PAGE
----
The Trump administration is planning to nominate Sam Clovis — the Department of Agriculture’s senior White House adviser — as head of USDA’s Research, Education and Economics division, according to individuals briefed on the decision. The move would mark a break with recent Republican and Democratic administrations alike, which have previously reserved the high-level position for scientists with expertise in agricultural research. Clovis — a former economics professor and talk radio host in Iowa who served as one of the Trump campaign’s first policy advisers — has bachelor’s degrees in political science and government, a master’s in business administration and a doctoral degree in public administration, according to his LinkedIn page. In other public biographies he’s emphasized his 25-year stint in the Air Force and expertise in national security and foreign policy. As Agriculture’s White House senior adviser, Clovis has played a key role in the department since President Trump took office. He helped run USDA during the time before Secretary Sonny Perdue took office, and he signed off on directives such as one employees received just after Inauguration Day that instructed them to clear any public communications in advance with the secretary’s office. The job he’s now under consideration for, Agriculture’s undersecretary of research, education and economics, ranks as a top-level science position that oversees the department’s extensive scientific mission. The department’s chief scientist also oversees Agriculture’s economic bureaus, including the Natural Agricultural Statistics Service and the Economic Research Service. Clovis’s expertise appears most closely related to these bureaus. [Senior White House advisers are Trump’s eyes and ears in federal agencies] The possible appointment of Clovis was first suggested Friday by Agri-Pulse. An Agriculture spokesman did not respond to a request for comment on Saturday. Reached by phone, Clovis said, “I can’t speak to the press.” Congress established the post in the 1994 Department of Agriculture Reorganization Act, and during the past two presidential administrations, it has been occupied by scientists and public health professionals. The position’s description was updated in the 2008 farm bill to clarify that the undersecretary will also hold the title of the department’s chief scientist, and that the position “shall be appointed by the President, by and with the advice and consent of the Senate, from among distinguished scientists with specialized training or significant experience in agricultural research, education, and economics.” In 2001, then-President George W. Bush appointed to the post Joseph Jen, a comparative biochemistry PhD who had previously headed the University of Georgia’s Division of Food Science and Technology and served as the dean of the College of Agriculture at California Polytechnic State University in San Luis Obispo. Bush later nominated Gale Buchanan, a plant physiologist, to the post in 2006. When Barack Obama took office he tapped Rajiv Shah, who holds both a medical degree and a master of science in health economics from the University of Pennsylvania, for the post. Catherine Woteki, who earned her doctorate from Virginia Tech and held senior positions at USDA, Health and Human Services and the White House Office of Science and Technology, served as Agriculture’s chief scientist from Sept. 16, 2010 until Jan. 20, 2017. A food nutrition expert, Woteki served as Iowa State University’s dean of agriculture for five years between Bill Clinton’s and Obama’s time in office. The current acting undersecretary, Ann Bartuska, is described as an ecosystem ecologist who’s served on multiple scientific councils and panels, including the United Nations Intergovernmental Panel on Biodiversity and Ecosystem Services. Ricardo Salvador, director of the Food and Environment Program at the Union of Concerned Scientists, criticized the prospect of Clovis’s selection. “If the president goes forward with this nomination, it’ll be yet another example of blatant dismissal of the value of scientific expertise among his administration appointees,” Salvador said in a statement. “Continuing to choose politics over science will give farmers and consumers little confidence that the administration has their interests at heart.” Woteki said in an interview with ProPublica on Friday that since the position serves as the agency’s chief scientist, the occupant “should be a person who evaluates the scientific body of evidence and moves appropriately from there.” In the past, Clovis has challenged the scientific consensus that human activity is the primary driver of climate change over the last 50 years. In a 2014 interview with Iowa Public Radio, Clovis suggested that “a lot of the science is junk science. It’s not proven; I don’t think there’s any substantive information available to me that doesn’t raise as many questions as it does answers. So I’m a skeptic.” In the same radio interview, Clovis said, “I have enough of a science background to know when I’m being boofed,” though he did not detail any past research experience involving the hard sciences. As the undersecretary, issues related to climate change would fall under Clovis’s purview. A 2010 Agriculture Department report, “A Roadmap for USDA Science,” states that “agricultural and forestry ecosystems are climate dependent and could be affected in myriad ways by a changing climate” and suggests that the agency “anticipate and accommodate climate change effects such that agriculture, forestry, and U.S. producers realize net benefits.” While Clovis does not appear to have conducted extensive research in the hard sciences, he is a veteran Republican Party activist who joined Trump’s presidential campaign. In addition to working as a talk radio host, he served as a professor of economics at Morningside College in Sioux City, Iowa, and made an unsuccessful run for the U.S. Senate in 2014. During that Senate run, Clovis described his credentials for running in an Iowa Public Radio interview: “25 years in the military, and the various jobs and opportunities I had while serving the nation, my experience as a business man, and my academic preparation … my experience in a variety of other fields, including homeland security, foreign policy, national security policy, creating jobs and all those things.” In 2015, Clovis took a leave of absence from his position at Morningside College to join the Trump campaign as a chief policy adviser. In this position, he inspired controversy among the college’s administration with his role in developing a Trump campaign proposal that would ban Muslims from entering the United States, a university spokesman told the outlet Iowa Starting Line. “This is not the Sam Clovis that we knew when he was here. Sam was a staunch defender of the Constitution and a strong advocate for religious freedom,” said university spokesman Rick Wollman. “If he played a role in drafting or advising the Trump campaign on this issue, we will be outraged and extremely disappointed in Dr. Clovis.”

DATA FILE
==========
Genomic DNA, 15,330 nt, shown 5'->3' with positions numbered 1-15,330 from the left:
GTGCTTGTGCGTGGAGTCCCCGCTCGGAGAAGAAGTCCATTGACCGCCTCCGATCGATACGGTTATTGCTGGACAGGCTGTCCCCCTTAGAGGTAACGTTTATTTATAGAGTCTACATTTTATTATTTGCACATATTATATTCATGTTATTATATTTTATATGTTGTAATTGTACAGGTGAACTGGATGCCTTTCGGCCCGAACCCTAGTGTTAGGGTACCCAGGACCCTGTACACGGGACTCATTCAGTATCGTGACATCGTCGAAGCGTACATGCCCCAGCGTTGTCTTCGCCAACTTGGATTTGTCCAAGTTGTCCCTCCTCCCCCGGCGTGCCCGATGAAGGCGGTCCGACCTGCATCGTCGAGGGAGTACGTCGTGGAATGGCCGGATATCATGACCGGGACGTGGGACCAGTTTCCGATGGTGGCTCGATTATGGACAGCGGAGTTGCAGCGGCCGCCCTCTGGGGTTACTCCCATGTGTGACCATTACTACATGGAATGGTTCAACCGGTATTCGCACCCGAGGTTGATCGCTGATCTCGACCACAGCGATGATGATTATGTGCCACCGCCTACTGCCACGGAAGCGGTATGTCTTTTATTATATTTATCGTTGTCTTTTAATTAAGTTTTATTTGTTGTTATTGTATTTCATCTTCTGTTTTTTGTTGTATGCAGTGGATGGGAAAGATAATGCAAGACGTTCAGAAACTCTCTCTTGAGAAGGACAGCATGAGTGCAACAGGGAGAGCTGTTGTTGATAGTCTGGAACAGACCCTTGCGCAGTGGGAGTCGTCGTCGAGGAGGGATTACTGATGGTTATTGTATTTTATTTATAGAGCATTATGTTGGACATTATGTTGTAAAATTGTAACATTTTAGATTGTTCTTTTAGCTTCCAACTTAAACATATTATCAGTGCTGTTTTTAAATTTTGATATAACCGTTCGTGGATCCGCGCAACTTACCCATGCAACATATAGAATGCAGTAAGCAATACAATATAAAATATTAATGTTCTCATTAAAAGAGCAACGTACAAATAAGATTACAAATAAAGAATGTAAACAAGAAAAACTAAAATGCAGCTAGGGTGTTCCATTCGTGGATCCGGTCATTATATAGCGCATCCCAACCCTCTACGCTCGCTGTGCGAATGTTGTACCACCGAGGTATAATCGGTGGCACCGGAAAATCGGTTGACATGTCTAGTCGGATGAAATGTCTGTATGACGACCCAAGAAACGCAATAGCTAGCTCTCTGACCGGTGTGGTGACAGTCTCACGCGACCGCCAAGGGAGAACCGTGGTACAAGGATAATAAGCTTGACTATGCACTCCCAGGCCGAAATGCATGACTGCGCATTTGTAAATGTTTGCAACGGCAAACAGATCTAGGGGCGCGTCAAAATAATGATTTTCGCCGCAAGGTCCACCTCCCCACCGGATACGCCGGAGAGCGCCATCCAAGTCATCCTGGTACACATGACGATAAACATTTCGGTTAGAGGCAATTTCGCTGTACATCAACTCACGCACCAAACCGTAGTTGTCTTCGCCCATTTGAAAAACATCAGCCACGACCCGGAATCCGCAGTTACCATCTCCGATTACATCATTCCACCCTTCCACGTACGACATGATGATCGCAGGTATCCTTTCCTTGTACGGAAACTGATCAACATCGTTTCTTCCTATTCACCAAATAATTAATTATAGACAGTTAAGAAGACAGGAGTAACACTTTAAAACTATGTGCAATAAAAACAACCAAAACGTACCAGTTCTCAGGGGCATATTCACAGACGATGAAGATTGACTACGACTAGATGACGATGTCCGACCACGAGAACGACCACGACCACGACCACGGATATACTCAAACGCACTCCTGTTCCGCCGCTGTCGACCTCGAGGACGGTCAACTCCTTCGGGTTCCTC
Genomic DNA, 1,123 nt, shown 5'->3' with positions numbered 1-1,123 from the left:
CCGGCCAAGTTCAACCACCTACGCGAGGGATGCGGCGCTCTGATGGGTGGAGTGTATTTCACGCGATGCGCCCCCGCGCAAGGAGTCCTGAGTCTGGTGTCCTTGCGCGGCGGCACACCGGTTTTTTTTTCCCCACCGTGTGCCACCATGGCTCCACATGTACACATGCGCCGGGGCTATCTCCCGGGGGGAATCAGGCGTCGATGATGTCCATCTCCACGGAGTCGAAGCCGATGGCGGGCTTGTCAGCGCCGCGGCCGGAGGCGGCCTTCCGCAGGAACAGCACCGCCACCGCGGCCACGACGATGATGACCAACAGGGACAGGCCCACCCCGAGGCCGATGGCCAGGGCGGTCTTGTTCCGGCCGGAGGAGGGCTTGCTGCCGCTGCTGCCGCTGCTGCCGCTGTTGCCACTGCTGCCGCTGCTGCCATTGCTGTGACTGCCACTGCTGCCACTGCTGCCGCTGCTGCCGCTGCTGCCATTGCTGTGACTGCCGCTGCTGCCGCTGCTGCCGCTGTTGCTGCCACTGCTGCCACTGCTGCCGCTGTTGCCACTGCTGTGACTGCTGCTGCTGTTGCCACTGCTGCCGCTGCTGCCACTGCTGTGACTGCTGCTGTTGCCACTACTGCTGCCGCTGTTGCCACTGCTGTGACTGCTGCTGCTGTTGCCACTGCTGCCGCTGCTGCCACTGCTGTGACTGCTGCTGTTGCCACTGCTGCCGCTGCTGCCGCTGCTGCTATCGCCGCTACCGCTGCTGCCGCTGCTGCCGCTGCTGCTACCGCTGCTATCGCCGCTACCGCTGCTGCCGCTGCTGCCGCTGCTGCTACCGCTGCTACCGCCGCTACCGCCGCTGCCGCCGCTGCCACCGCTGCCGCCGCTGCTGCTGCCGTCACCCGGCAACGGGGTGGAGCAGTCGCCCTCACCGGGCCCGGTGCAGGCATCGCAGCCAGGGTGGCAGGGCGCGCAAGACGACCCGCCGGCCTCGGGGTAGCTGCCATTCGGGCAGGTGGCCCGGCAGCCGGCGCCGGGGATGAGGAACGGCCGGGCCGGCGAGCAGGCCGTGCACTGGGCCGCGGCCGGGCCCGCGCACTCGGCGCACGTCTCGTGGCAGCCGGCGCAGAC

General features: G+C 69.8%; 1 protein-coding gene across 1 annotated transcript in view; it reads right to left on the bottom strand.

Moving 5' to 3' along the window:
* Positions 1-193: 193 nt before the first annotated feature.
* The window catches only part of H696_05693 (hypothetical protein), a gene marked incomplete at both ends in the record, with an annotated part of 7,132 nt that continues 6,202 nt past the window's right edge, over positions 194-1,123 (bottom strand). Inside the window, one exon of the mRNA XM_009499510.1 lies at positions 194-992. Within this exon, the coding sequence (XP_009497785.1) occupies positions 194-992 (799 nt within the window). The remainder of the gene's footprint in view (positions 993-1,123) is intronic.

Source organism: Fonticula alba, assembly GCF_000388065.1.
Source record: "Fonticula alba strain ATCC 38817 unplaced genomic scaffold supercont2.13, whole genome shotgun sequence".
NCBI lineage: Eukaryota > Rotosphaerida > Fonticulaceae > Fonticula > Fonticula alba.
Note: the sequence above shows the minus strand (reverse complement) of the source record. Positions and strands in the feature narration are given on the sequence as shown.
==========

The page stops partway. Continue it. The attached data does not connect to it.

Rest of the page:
News Article | May 14, 2017